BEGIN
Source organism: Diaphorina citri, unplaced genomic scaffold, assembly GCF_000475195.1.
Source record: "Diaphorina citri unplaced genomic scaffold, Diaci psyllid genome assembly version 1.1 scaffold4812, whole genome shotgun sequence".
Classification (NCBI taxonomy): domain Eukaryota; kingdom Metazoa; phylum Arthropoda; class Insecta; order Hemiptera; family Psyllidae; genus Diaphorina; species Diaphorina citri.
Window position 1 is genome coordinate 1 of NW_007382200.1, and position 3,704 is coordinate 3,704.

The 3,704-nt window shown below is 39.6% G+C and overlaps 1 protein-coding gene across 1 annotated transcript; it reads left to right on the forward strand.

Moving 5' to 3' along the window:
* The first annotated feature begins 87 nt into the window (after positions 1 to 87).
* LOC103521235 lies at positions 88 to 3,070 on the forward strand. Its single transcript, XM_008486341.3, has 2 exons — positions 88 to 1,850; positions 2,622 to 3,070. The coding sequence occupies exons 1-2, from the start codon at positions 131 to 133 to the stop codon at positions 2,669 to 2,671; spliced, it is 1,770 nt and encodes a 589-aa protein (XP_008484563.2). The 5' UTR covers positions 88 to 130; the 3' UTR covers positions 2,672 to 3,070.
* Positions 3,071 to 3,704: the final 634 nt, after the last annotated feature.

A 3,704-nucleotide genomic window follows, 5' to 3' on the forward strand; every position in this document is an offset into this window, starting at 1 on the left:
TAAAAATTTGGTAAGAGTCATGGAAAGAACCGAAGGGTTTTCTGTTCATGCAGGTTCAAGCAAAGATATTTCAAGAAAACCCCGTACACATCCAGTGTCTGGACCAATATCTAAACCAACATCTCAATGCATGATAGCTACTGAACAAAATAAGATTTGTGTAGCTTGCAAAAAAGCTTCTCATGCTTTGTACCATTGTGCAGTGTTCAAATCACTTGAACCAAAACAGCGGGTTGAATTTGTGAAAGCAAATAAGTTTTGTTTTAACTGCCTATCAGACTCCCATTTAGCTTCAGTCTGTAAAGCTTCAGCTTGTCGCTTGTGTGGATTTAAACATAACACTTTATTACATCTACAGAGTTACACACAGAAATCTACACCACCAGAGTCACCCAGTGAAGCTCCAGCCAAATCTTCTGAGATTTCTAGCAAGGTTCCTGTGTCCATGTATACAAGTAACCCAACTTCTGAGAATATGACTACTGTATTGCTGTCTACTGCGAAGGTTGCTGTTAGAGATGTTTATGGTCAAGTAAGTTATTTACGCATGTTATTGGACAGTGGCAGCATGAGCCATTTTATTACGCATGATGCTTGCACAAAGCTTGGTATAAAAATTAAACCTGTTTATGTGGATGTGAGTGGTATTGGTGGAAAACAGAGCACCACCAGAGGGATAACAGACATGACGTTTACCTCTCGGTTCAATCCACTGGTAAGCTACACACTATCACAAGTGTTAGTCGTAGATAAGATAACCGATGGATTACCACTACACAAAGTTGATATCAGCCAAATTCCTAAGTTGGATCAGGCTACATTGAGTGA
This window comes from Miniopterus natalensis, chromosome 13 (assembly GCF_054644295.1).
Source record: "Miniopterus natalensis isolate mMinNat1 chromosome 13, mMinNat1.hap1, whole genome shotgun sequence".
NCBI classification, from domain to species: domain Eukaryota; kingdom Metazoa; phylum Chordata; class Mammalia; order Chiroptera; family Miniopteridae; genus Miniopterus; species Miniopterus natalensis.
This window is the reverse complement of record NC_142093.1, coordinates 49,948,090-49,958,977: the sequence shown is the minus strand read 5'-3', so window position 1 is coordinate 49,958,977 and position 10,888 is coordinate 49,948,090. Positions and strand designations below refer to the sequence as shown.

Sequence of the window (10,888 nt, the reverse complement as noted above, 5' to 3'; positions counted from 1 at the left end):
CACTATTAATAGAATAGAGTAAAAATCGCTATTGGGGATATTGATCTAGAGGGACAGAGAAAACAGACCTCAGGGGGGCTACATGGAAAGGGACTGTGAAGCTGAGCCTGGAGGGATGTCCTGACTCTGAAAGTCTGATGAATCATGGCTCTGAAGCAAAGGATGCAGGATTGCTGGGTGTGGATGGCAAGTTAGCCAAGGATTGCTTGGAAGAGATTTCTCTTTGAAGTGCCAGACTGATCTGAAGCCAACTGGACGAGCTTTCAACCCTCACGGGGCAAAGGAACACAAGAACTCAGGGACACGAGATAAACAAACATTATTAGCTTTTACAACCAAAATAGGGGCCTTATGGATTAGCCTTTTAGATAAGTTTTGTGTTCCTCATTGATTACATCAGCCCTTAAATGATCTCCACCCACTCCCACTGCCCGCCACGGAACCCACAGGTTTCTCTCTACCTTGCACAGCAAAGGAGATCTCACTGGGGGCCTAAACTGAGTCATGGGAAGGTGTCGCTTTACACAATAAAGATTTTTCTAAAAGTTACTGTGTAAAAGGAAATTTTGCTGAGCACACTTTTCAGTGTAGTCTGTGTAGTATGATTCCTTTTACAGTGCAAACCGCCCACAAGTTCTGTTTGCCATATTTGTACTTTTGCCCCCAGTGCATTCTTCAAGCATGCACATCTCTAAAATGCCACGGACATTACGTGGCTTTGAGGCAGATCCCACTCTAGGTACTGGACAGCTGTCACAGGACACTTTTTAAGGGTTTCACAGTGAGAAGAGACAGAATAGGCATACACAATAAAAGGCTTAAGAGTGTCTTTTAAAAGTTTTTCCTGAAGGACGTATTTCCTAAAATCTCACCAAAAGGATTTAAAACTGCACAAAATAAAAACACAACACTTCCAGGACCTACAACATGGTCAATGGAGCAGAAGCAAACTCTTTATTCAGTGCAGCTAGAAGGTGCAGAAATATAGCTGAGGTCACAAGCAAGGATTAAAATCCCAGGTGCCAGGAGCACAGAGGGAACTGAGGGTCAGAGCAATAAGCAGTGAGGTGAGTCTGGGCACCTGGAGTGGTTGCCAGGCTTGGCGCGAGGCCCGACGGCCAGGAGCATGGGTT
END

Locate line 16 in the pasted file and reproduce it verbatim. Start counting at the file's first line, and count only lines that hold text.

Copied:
Sequence of the window (10,888 nt, the reverse complement as noted above, 5' to 3'; positions counted from 1 at the left end):